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‘Sunrise CLEs’ discuss changing gender markers, avoiding copyright infringement

June 6, 2017

Though the majority of the Indiana State Bar Association’s Solo and Small Firm Conference was filled with experts in various legal fields sharing their in-depth knowledge, conference attendees also had the opportunity to learn a little bit Saturday morning during the conference’s shorter “Sunrise CLE” sessions.

The Saturday morning sessions featured the highlights and latest information about several important topics currently facing attorneys, such as updating gender markers on birth certificates for transgender individuals and the ins and outs of online copyright and fair use laws.

In the realm of gender markers, Indianapolis attorney Maria Matters told her audience that, usually, persons seeking to officially change their gender marker have already gone through the process of changing their names. That’s because doctors and/or psychological counselors often advise their patients and clients to live within their gender identity early on in the transitioning process, which can include going through a social and legal name change, wearing clothes that align with their gender identity and the like.

Thus, by the time they come to an attorney seeking help with a gender marker change, much of their social transition to another gender is already complete, which can create a dichotomy between their name and their gender marker, Matters said. But in order to resolve that dichotomy, a person who is transitioning must be able to present a statement from their doctor indicating they have done something “irreversible” to change their gender. By today’s standard, hormone therapy is considered an “irreversible” step, Matters said.

With irreversibility established, the process of changing a person’s gender marker mirrors that of a name change, Matters said. However, because court documents will indicate the person wants to reopen their name-change order for a correction, the explanations in the official legal documents will be slightly different than those for a standard name-change procedure, she said.

The key to a successful gender marker change is the fact that courts have the ability to correct their name-change orders, Matters said, so judges retain an “inherent authority” to reopen such an order and make a gender marker correction. Further, Matters said when she is dealing with a gender marker case, she reminds the judge that courts and members of society have an interest in the accuracy of documents such as birth certificates.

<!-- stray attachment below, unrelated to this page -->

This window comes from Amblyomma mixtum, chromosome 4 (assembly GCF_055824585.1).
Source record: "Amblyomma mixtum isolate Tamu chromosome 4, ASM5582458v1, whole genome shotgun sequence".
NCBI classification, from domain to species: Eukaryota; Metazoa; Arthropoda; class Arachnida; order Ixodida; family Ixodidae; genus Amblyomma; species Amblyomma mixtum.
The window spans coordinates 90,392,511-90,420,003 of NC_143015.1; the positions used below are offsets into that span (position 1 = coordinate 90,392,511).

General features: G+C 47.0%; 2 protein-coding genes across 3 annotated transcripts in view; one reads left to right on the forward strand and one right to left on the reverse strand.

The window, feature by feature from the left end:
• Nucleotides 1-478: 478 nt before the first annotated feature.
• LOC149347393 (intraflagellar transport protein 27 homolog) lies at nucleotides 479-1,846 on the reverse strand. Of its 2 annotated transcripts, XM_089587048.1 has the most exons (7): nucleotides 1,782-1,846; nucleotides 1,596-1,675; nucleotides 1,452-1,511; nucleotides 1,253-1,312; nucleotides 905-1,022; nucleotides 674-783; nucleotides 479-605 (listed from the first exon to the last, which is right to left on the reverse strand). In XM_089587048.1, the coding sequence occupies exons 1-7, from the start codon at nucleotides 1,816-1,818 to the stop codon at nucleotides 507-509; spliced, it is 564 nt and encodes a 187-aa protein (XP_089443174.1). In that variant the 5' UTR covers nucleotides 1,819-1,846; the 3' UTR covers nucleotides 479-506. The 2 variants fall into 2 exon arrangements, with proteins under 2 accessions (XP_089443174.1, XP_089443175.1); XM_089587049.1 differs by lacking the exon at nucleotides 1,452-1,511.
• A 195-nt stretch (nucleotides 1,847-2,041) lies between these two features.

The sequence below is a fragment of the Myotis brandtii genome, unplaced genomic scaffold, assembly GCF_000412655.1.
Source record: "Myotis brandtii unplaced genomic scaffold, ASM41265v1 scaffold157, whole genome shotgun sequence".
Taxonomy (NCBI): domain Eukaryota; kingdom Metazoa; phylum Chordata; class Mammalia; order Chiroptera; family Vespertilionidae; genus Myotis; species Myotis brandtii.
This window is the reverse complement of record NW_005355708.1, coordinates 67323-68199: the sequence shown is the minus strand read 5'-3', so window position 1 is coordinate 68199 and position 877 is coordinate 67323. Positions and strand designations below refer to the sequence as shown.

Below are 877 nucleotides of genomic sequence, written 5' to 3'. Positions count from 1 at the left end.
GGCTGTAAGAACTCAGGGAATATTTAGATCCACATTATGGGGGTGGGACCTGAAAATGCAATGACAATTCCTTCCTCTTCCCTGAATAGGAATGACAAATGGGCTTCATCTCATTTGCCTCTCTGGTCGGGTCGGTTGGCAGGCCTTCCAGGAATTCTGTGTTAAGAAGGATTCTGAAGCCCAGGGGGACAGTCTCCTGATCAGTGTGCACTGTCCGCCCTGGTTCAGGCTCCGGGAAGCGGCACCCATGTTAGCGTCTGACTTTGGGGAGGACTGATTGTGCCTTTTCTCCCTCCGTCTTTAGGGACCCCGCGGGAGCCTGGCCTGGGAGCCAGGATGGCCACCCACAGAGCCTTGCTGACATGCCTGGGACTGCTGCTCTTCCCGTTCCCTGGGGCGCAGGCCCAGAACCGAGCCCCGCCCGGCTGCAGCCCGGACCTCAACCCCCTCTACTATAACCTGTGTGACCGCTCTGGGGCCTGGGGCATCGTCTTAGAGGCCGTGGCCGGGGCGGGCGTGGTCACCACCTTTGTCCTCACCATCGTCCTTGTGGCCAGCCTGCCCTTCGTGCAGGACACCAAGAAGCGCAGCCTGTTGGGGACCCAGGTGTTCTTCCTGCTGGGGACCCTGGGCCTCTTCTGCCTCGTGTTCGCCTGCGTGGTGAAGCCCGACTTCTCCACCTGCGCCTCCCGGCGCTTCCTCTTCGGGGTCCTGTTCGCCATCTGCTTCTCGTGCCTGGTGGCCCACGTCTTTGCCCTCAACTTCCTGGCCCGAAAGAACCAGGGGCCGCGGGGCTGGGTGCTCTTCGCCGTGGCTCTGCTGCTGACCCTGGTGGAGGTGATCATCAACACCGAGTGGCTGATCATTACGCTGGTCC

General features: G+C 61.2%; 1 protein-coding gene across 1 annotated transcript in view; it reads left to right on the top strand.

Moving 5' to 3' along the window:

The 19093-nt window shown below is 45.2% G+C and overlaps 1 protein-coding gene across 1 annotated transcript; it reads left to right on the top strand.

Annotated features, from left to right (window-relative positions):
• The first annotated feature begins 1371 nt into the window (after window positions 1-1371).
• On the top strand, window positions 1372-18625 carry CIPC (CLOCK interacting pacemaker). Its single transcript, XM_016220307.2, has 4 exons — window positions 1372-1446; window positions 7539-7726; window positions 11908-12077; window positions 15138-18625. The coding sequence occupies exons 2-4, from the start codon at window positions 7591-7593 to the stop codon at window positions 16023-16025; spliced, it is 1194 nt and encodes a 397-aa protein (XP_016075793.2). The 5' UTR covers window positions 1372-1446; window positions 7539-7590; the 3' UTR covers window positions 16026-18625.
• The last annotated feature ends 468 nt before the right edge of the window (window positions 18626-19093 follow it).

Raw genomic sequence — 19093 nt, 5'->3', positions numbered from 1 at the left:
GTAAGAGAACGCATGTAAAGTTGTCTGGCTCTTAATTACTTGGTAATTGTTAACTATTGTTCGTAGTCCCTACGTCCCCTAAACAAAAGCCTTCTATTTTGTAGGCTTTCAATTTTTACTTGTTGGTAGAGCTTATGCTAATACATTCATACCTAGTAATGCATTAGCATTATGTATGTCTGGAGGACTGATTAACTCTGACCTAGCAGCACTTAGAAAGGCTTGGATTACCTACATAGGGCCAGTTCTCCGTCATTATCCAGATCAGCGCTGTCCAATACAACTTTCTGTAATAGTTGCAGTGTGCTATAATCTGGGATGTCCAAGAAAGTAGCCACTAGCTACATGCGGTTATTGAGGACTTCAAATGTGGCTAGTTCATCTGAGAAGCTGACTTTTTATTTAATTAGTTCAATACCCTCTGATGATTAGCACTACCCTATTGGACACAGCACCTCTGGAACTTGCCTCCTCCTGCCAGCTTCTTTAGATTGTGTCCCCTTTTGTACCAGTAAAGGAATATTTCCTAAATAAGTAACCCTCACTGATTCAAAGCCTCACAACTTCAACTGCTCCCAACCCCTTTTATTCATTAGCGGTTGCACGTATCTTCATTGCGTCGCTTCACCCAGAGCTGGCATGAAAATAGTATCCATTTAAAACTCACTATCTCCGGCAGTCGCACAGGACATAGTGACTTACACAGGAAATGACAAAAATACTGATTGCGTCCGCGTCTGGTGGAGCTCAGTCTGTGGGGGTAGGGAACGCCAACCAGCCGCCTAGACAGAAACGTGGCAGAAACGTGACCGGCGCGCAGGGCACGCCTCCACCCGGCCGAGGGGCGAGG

But while this process may be successful for a transgender person now, Matters also told the solo and small firm practitioners that possible federal legislation could bring significant changes to the gender marker amendment process. She pointed specifically to House Bill 1361 which, if passed, would restrict the process of changing a gender marker to only those situations in which a mistake had been made.

After Matters’ presentation concluded, Indianapolis attorney Victor Indiano then led a short CLE on how to avoid copyright infringement in a digital age. Such information is helpful not only for clients facing infringement litigation, Indiano said, but also for attorneys who want to use images and other content from the internet to build their firm websites.

One of the most basic principles of copyright law to understand is how long a copyright can last, Indiano said. For original published works created by an individual today, copyright on an image, piece of literature or other creative work lasts for the life of the creator, plus 70 additional years. However, some works are not protected by copyright at all, such as works created by an employee of the federal government in the course of their official duties.

The concept of “fair use” can also help attorneys determine when a work is protected by copyright or when it can be used by the public, though Indiano conceded the fair use doctrine is often unclear and confusing. Fair use is governed by four principles designed to help media consumers determine if a creative work is available:
•    The purpose and character of the use;
•    The nature of the copyrighted work;
•    The amount of the portions taken; and
•    The effect on the potential market.

When determining if a work is fair use, each of those principles must be analyzed together to determine if the value of the work will be lost by opening it up to widespread use, he said.

In addition to fair use permissions, Indiano said some creators may include disclaimers with their works that allow the work to be used by the public for certain, often non-commercial purposes, such as educational purposes. Conversely, a creator might ask a person to purchase a license to use their work, or might threaten to impose a fine if the work is used without a license.

However, in those situations, what the creator is often seeking is recognition for their creative work, Indiano said. To that end, simply giving attribution to the work’s original creator could help reduce any monetary costs associated with using a copyrighted work.




 

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